That won't happen of course. The reason for yesterday's spike is simple: members have returned home from Memphis and are turning on their computers to check on the reunion coverage.
I'm not going to strain too many muscles patting myself on the back. Compared to YouTube, this site is a flyspeck. I'd be happy to hang on to even half of the current traffic as the year goes by.
But this has shown me the power of promotion. And promotion is exactly what it takes to grow an organization such as ours. It doesn't take a website or technical Internet knowledge. All it takes is an occasional phone call to an old friend. That's how Terry Chesson sucked me in a few years ago.
We already have a tremendous product in the Navy Musicians Association. As this year goes by, let's remember to promote it to those who haven't yet joined.
30 June 2008
Looking back, I see that my posts from Memphis frequently refer to evenings in the lounge.
For those who have not yet attended a Navy Musicians Association reunion, let me emphasize that our get-togethers are not mandatory drunk fests.
Whereas some reunion organizations have hospitality rooms somewhere in the hotel, NMA members traditionally gather in the lounge at night. Rhythm section equipment is always available, members bring their axes, and we fill the joint with music and fellowship.
There's plenty of spirit, but alcohol is absolutely optional. Many of us enjoy the fun without drinking. I, for instance, hit the lounge nightly and--this will lift the eyebrows of those who knew me in the good old days--I haven't had a drink in decades.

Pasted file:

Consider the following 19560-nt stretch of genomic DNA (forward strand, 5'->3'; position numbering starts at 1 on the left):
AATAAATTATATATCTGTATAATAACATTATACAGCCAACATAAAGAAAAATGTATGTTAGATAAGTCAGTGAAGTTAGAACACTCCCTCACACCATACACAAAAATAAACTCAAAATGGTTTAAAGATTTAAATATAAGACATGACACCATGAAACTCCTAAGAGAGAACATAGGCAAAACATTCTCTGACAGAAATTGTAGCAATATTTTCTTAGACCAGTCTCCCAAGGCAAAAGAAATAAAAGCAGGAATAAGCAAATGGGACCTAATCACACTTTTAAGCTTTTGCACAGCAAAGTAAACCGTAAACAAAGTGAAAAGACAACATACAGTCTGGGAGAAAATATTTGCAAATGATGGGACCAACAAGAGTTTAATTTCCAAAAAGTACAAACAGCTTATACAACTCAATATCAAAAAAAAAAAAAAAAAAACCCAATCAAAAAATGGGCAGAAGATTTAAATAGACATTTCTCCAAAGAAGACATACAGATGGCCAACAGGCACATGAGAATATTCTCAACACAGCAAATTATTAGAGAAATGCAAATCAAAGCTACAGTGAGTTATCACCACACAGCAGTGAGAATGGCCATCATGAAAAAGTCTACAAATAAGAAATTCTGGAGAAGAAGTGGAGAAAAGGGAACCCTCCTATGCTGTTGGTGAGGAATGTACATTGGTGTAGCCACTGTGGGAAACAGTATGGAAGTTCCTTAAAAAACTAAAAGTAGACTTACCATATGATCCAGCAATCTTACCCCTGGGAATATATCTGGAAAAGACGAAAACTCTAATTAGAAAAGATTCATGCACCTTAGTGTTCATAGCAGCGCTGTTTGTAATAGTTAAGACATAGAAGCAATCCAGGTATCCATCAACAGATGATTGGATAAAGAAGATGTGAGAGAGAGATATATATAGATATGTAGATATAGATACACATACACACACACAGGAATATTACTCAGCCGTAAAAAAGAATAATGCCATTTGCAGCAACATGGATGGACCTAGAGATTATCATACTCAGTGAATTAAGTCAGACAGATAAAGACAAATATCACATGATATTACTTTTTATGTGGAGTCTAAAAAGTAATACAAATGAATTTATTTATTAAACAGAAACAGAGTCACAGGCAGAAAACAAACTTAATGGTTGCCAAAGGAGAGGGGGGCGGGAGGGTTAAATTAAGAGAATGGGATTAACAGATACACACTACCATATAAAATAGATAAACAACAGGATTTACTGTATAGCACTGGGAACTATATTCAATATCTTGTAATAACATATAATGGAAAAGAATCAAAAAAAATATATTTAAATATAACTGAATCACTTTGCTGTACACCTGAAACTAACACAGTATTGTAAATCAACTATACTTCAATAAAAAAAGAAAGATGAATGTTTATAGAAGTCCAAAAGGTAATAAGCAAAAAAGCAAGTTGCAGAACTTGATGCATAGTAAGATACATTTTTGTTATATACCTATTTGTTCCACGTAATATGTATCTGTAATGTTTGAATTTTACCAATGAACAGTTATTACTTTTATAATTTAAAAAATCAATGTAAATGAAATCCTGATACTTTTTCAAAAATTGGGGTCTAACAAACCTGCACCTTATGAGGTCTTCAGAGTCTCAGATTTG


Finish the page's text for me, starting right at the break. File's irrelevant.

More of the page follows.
This is not to say there aren't a few bleary-eyed MUs wandering the hotel lobby in the morning. But, as we used to say, if you're going to hoot with the owls . . .
29 June 2008
LT David LaTour conducts Navy Band Mid-South in "Army of the Nile" during the patriotic opener for the Saturday night dinner/dance.
NMA President Terry Chesson thanks Navy band Mid-South with the highest possible accolade one musical organization can offer another: an invitation to dinner with head-of-the-chow-line privileges.
As much pride as we former Navy musicians take in our service, our history and our musical abilities, today's active duty MUs are without equal.
Of course, these youngsters have an advantage. Nowadays they use these new things--"dynamics," I believe they're called-- that really add interest and variety to marches. If we'd had such gizmos back when I conducted the 7th Fleet Band, we might have given them a run for their money.